A federal consolidation loan can be useful for making older loans qualify for some of the newer repayment plans, like Pay As You Earn (PAYE) and Revised Pay As You Earn (REPAYE). However, a consolidation loan will actually replace the loans that are consolidated, effectively issuing you a new loan in its place. That means any unpaid interest that has accumulated on those older loans will be capitalized and added to the new consolidation loan balance.

CAUTION: In addition to capitalizing unpaid interest, a consolidation loan also erases the repayment history for the loans it replaces. If you have been making qualifying income-driven or PSLF payments, those will be lost when the new consolidation loan is issued.


Failing the PFH Test Under Certain IDR Plans

When you submit your annual income documentation for Income-Based Repayment (IBR) or PAYE, there is a PFH test to see if your current minimum monthly payment under IBR or PAYE is less than your standard 10-year repayment amount when you first entered repayment. If you pass the test, then your payment amount will be calculated based on our income and no capitalization will occur.

However, if you no longer demonstrate a PFH, then your minimum monthly payment will be equal to the standard 10-year repayment amount when you entered repayment and unpaid interest will be capitalized.

Under IBR, all of your unpaid interest is capitalized when you no longer demonstrate a PFH. Under PAYE, only an amount equal to 10% of your starting repayment balance will be capitalized. Any remaining interest will remain as unpaid interest in your loan account.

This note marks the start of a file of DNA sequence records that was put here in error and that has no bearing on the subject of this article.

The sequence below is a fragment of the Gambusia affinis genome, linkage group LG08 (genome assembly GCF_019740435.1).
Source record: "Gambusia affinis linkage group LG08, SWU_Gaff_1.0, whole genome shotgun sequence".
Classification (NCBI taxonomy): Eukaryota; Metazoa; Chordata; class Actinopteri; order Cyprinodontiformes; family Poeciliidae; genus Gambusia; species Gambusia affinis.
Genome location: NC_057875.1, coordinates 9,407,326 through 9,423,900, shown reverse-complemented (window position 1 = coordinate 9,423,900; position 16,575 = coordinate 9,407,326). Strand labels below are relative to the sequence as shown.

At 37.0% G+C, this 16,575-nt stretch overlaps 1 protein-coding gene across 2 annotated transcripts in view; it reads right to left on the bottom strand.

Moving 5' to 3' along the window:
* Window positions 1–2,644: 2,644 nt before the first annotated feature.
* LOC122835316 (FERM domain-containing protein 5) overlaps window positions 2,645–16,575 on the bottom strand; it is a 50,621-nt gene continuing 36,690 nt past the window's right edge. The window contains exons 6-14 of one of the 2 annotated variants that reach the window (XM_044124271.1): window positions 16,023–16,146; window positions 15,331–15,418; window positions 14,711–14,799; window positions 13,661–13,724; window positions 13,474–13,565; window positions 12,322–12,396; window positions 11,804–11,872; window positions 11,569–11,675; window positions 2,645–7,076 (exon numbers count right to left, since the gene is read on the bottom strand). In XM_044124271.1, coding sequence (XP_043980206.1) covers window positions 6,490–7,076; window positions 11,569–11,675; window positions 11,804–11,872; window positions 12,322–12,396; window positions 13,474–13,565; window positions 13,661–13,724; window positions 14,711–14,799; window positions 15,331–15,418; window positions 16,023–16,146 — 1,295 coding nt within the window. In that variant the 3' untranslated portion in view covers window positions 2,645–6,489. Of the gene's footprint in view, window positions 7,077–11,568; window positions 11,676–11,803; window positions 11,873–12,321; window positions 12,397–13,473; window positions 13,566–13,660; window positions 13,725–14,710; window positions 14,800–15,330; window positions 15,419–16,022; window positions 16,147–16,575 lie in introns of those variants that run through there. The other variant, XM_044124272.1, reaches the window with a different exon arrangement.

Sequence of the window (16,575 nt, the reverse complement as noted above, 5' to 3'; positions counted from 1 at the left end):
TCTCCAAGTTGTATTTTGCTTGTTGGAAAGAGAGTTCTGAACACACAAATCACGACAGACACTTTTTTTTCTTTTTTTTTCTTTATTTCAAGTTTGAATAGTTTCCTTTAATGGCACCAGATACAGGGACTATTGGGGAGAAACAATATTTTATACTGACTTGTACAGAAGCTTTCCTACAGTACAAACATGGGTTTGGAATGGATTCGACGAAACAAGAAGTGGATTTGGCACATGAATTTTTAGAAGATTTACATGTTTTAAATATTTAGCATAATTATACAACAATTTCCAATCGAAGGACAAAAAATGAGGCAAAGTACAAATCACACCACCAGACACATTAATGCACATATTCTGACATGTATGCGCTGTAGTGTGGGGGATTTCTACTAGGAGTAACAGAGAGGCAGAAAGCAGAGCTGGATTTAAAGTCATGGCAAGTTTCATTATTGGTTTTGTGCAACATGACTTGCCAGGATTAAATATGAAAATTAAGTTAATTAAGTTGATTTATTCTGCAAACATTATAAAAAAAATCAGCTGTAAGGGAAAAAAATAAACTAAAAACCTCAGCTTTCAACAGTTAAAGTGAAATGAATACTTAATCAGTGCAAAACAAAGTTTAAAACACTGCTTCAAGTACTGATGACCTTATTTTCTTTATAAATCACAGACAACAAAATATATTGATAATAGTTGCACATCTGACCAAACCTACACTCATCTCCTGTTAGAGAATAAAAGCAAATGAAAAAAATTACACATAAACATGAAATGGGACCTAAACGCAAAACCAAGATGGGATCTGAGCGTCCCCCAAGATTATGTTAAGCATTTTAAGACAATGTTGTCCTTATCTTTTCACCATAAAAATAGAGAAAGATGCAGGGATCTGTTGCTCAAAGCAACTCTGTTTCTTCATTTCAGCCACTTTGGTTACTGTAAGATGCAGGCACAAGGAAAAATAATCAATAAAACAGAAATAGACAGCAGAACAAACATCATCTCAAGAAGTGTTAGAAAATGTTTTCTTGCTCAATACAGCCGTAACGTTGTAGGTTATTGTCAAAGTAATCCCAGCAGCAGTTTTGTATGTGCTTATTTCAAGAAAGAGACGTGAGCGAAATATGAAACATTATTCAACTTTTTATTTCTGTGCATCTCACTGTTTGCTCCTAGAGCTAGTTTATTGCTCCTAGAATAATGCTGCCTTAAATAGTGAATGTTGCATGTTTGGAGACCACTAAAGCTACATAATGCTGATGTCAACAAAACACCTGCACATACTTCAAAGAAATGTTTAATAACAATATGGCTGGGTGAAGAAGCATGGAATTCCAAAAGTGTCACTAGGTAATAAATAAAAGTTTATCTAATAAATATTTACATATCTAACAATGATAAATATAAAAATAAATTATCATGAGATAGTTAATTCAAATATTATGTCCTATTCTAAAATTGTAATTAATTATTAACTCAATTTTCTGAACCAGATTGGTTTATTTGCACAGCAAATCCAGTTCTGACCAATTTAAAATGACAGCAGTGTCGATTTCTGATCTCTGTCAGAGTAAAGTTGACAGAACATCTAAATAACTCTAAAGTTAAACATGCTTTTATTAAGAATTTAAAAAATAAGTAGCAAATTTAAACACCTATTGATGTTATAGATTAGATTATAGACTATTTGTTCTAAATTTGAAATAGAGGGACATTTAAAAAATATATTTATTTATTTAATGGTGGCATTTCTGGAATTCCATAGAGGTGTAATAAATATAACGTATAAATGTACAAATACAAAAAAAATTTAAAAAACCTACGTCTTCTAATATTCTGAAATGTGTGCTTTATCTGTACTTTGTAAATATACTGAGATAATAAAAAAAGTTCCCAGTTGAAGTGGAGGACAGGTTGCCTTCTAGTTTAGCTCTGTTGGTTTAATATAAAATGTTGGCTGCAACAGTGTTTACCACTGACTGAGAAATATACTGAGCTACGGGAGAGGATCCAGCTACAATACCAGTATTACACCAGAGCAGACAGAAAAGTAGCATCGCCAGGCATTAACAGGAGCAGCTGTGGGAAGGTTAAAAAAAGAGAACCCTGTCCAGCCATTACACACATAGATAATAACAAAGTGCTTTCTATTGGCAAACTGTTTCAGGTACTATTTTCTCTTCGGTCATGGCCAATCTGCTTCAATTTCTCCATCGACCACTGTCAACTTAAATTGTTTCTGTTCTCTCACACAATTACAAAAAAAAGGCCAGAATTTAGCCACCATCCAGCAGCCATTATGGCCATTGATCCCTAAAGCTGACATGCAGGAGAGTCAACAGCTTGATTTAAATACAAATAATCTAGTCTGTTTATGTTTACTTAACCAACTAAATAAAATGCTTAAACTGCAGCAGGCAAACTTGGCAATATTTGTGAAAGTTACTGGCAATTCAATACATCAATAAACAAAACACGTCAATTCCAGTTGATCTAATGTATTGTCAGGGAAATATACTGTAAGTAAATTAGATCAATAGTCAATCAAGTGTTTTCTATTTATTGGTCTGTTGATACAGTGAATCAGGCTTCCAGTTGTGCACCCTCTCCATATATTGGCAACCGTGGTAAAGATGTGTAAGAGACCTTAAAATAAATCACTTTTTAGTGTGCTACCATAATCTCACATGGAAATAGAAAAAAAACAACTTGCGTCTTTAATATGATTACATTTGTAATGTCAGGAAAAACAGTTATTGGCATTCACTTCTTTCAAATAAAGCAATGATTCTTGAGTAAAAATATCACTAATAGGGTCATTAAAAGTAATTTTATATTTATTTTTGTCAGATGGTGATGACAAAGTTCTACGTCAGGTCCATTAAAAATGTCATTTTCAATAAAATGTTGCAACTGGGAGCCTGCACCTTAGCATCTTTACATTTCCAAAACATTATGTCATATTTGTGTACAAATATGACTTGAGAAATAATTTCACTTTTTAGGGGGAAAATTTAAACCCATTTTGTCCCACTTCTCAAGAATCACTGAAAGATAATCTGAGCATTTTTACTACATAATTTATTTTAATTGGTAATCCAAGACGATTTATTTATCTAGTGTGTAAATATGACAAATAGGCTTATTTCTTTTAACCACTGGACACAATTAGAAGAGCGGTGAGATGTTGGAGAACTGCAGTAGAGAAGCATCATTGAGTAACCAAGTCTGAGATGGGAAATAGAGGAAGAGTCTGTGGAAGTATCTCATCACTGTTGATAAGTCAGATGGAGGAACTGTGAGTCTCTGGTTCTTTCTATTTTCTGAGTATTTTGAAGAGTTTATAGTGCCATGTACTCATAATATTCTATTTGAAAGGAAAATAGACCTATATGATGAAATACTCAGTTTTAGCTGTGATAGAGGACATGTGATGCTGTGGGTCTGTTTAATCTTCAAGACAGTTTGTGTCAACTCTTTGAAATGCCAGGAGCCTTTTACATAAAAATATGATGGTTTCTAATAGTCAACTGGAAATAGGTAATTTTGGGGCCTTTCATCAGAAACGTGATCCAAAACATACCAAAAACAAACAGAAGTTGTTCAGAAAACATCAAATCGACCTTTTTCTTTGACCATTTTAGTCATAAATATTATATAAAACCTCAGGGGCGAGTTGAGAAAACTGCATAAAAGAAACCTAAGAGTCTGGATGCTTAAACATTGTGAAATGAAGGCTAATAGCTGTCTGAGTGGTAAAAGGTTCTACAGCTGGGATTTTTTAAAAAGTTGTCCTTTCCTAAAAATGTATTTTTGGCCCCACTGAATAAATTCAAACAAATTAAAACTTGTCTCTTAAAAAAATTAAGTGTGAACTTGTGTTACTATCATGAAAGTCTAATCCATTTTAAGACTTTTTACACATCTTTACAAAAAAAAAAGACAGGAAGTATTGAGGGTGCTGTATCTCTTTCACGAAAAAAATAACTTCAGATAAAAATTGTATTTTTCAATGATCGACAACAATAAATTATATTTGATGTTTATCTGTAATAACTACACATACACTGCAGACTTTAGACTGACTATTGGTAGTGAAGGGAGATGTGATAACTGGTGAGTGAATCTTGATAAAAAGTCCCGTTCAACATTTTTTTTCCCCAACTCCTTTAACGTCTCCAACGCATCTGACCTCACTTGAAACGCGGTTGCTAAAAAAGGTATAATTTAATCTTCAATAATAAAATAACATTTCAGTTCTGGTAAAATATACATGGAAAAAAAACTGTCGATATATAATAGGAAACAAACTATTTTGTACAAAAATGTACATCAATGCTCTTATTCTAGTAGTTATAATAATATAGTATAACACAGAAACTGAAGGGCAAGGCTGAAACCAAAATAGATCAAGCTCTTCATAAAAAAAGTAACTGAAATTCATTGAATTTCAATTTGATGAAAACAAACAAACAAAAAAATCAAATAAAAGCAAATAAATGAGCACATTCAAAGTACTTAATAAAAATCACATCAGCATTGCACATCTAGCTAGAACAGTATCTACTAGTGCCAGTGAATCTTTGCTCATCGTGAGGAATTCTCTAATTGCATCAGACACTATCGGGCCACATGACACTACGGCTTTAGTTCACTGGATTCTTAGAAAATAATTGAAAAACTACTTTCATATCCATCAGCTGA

REPAYE does not have a PFH test. As long as you continue to provide annual income documentation, no unpaid interest will capitalize under REPAYE and your minimum monthly payment will always be 10% of your discretionary income.


Failing to Provide Annual Documentation for an IDR Plan

In order to continue having your minimum monthly payment based on your income, you must provide timely annual income documentation. If your loan servicer does not receive the adequate documentation in time:

• Under IBR, all of your unpaid interest will capitalize and your repayment amount will be the standard 10-year amount when you entered repayment.

Under PAYE, only an amount equal to 10% of your starting repayment balance will be capitalized. Any remaining interest will remain as unpaid interest in your loan account and your repayment amount will be the standard 10-year amount when you entered repayment.

Under REPAYE, all of your unpaid interest will be capitalized and you will be placed in an alternate repayment plan that is calculated to ensure your loan is paid in full based on the number of years you have remaining in REPAYE.

In order to get back into compliance for your IDR, you need to provide adequate income documentation. At that point, you can again have your minimum monthly payment calculated based on your income and receive credit for the time you paid a standard 10 year or alternate plan amount towards the maximum repayment periods and forgiveness. The only exception is that payments made under the alternate program in REPAYE will not count towards PSLF if you are working for a qualifying employer.

The easiest way to avoid any of this messiness is to set a calendar reminder each year and provide timely income documentation to your loan servicer, either directly or via studentloans.gov.